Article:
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5 of 5 people found the following review helpful
on September 19, 2012
This is a short book but very informative. You don't have to be schooled in botany to understand it. After reading this, you might think twice about what's growing in your garden or in the forest behind your home. Each chapter is dedicated on what a plant senses and provides research. That's right--a plant can sense. It can actually feel you touching it, and even' smell' aromas in the air. It even possesses a kind of memory. Whether you're just curious on the subject, or someone who loves to garden, or studying botany...this is a great book to have.
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4 of 4 people found the following review helpful
on April 14, 2014
Whether you're a scientist, or just curious about how plants do some of the amazing things they do, this book has more than enough to keep you entertained. The book is organized in chapters that represent the different senses: Smell, Taste, Hear, Feel, Memory... However, instead of just harping on about how plants are able to do some of the things we associate with sight, for example, Chamovitz instead breaks down how we perceive sight and then how some of the same proteins that allow us to perceive photons are also present in plants, and how this would allow the plant to interact (grow towards the light) with its environment. This book is NOT a quackery that tries to anthropomorphize plants. It instead breaks down plants, and animals as well, into key molecular functions that make it a living being. That's not to say that there isn't beauty within each chapter. The fact that we're surrounded by stationary organisms that can detect chemicals that tell them to ripen (smelling), that grow towards the light (sight), that fold up when touched (touch), and can remember previous stresses (sometimes even in the next generation), is not only remarkable, it is beautiful. Chamovitz uses science to communicate beauty, bringing life to a remarkable kingdom most of us barely take time to notice, and fascination to all the readers.

This is a short, simple read, filled with wonderful molecular biology, plant anatomy and physiology, and scientific history. The book is appropriate for all ages: inspiring scientific curiosity in younger readers, as well as awakening dormant fascination and query in some of the older readers.

I'm a graduate student in Genetics working with plants and I loved this book.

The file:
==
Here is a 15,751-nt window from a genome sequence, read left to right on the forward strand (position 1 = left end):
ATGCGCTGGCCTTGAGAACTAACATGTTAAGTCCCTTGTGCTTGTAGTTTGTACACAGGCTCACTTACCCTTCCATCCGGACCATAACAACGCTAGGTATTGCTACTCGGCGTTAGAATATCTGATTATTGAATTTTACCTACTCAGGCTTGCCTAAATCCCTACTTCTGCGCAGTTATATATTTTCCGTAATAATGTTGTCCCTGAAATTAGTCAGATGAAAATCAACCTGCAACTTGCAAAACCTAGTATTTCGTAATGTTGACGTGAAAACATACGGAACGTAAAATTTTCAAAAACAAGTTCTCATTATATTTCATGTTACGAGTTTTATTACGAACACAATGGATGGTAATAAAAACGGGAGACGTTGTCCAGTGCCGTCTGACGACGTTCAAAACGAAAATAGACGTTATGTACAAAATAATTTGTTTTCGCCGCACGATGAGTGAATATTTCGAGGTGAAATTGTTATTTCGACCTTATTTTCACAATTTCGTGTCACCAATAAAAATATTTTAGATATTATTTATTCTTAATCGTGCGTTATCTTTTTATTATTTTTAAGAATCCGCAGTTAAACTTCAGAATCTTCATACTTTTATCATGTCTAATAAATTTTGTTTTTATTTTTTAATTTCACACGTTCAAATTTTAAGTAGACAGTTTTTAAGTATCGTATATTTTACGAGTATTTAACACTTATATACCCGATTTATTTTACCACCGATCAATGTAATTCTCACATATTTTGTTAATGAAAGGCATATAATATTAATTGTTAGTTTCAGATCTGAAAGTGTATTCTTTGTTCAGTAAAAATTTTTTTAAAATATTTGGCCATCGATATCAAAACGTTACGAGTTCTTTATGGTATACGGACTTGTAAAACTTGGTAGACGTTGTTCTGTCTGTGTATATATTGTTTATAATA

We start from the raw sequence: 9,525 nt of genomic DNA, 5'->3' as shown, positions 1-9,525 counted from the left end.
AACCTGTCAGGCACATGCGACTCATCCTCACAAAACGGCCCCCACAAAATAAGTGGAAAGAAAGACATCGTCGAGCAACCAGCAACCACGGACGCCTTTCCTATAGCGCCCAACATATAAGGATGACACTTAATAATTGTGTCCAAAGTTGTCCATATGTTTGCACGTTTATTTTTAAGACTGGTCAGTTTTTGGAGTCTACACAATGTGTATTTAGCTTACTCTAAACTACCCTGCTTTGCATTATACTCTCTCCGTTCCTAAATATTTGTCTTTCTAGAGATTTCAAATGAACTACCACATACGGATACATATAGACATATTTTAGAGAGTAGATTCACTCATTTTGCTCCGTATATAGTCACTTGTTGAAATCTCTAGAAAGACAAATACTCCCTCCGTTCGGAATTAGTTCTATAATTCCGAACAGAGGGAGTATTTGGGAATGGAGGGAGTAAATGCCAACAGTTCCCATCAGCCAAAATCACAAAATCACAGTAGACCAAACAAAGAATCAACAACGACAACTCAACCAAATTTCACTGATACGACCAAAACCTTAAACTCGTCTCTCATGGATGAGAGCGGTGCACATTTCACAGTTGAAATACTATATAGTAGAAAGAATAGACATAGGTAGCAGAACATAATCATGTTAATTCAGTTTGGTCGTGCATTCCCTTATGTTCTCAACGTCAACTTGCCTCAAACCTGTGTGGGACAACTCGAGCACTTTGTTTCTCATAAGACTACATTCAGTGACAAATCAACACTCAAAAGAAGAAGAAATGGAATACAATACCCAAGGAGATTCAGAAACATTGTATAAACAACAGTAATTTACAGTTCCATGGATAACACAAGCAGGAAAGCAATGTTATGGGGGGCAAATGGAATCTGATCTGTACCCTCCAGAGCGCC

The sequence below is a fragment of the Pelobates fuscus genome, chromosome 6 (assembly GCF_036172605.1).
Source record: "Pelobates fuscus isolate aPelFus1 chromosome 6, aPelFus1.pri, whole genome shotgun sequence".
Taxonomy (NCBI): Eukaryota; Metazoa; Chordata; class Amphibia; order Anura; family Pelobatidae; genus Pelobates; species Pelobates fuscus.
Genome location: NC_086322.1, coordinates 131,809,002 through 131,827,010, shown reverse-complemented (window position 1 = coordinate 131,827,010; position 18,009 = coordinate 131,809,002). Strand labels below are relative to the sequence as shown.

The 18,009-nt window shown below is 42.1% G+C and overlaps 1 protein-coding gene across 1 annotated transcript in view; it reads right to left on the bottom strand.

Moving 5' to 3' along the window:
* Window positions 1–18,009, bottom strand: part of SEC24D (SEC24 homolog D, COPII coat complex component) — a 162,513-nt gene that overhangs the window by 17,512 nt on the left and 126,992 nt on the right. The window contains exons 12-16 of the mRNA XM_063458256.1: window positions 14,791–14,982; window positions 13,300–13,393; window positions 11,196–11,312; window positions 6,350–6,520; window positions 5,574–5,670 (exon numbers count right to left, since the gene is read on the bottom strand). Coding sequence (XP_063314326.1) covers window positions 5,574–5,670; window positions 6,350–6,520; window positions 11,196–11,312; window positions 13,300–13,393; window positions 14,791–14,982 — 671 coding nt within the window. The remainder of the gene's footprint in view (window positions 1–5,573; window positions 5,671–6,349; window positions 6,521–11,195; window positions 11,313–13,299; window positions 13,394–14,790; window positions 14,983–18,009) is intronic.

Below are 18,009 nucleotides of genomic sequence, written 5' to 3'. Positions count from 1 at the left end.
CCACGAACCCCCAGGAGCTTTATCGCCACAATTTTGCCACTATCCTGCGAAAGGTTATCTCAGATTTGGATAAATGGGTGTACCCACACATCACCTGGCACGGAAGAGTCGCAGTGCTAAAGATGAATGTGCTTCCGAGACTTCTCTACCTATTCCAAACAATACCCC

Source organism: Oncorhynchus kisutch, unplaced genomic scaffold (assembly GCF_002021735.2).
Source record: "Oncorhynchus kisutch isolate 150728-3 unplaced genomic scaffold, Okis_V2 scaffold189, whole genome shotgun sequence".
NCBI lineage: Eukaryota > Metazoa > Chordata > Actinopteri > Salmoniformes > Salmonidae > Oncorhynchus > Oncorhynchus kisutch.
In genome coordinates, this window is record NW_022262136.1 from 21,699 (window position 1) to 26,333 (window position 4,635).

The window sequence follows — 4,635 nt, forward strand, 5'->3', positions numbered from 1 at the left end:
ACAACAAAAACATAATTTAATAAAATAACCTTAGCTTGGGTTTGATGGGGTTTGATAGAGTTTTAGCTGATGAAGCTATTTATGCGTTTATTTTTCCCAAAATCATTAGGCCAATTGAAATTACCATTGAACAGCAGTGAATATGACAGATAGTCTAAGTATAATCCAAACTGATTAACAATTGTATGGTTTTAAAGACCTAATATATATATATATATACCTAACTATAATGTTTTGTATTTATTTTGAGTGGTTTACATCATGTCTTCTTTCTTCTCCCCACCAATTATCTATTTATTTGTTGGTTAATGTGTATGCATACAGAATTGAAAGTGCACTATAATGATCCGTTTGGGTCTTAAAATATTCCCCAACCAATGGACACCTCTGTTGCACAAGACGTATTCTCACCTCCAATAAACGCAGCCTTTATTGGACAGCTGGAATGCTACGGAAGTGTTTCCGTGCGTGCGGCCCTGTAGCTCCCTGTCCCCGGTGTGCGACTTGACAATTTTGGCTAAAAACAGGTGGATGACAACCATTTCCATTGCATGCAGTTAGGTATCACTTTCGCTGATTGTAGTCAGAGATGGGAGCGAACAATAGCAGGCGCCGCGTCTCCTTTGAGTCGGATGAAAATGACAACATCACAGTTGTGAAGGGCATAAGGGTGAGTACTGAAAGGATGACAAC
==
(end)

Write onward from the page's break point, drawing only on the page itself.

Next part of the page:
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4 of 4 people found the following review helpful
The best two popular science books I've read this year are Tim Birkhead's Bird Sense: What It's Like to Be a Bird (Walker, 2012) and Daniel Chamovitz's What a Plant Knows: A Field Guide to the Senses (Scientific American, 2012). Both are models of good popular science. The authors are eminent in their fields: Birkhead teaches and does field study in and around New Zealand, Chamovitz directs the Manna Center for Plant Biosciences at Tel Aviv University. They provide solid and up to date information on cutting edge subjects; they write crisply and succinctly; they are generous in acknowledging the work of fellow scientists. (Darwin emerges -again--as a giant for his pioneering work in plant science.)

Chamovitz's summary of the work in plant biology should put to rest forever the notion that plants thrive on Mozart and wilt under a dose of Jimi Hendrix's Band of Gypsies, because, as he attests, the one sense plants do not have is hearing. But plants do bend toward light, Venus flytraps snap shut on bugs that land on their leaves and exceed a certain length (which means there is more meat in them), and leaves curl when touched, sense certain smells and react to them, and reorient themselves toward up and down when turned. Plants are not intelligent, Chamovitz cautions, but they are aware. Both books are a pleasure to read and the conclusions reached are intriguing.
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7 of 8 people found the following review helpful
on December 13, 2012
My father is elderly and lives at a California Veterans home and this book made him so happy. He couldn't stop talking about it. He said it's one of the most fascinating books he's ever read.
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3 of 3 people found the following review helpful
*****
"She turns away, towards the sun, though her roots hold her fast, and, altered, loves unaltered. She finished speaking: the wonderful tale had charmed their ears!" --Ovid, Metamorphoses

"What a plant knows," is an amazing intellectual pilgrimage with an informing guide. An uplift from the applied sciences we react with every minute through our i-phones, intelligent cars, and 3 D games that enslave our youngsters, up to the conscious living universe that encloses us, silently but miraculously. We are so busy with daily shores that we cannot perceive our habitat sharing lives.

I studied cybernetics with a Noble Laureate, and realized how nature offers sophisticated cycles sensors, those which trigger plants flowering in spring, or shedding leaves during fall. Since we learned in high school, a plant continues orientating towards light, to satisfy 'its' need to grow by photosynthesis. Daniel Chamovitz is opening readers eyes, in an articulate, wonderful and logical way, to the conscious universe.

In the book's Prologue, the author expresses his 'interest' to reveal the parallels between plant sensory mechanisms and human senses. He starts by drawing our attention to plants sophisticated and complex sensory elements, to accommodate them to a fixed place places, and environment. Much of his inspiring surprise was when discovering that plant genes are part of the human DNA profile, replication and sequencing.

Chamovitz selective headings of book essays, make us realize how aware plants are, provoking our curiosity, and their informing contents keep readers interested and engaged. Whatever a plant sees, smells!, feels, and hears may be novel knowledge, for a technologist, but concludes in what she (no it anymore) remembers, since we accept that for a computer. It is challenging to our intelligence, that plants know or can identify colors or otherwise. Amazing book, and informing author!
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4 of 4 people found the following review helpful
on September 6, 2012
This book deepens our understanding of the plant kingdom and its relationship to the environment and to us. Indeed, it can change the way you define "life." It is informative and a pleasure to read - filled with surprises for the lay reader. Highly recommended.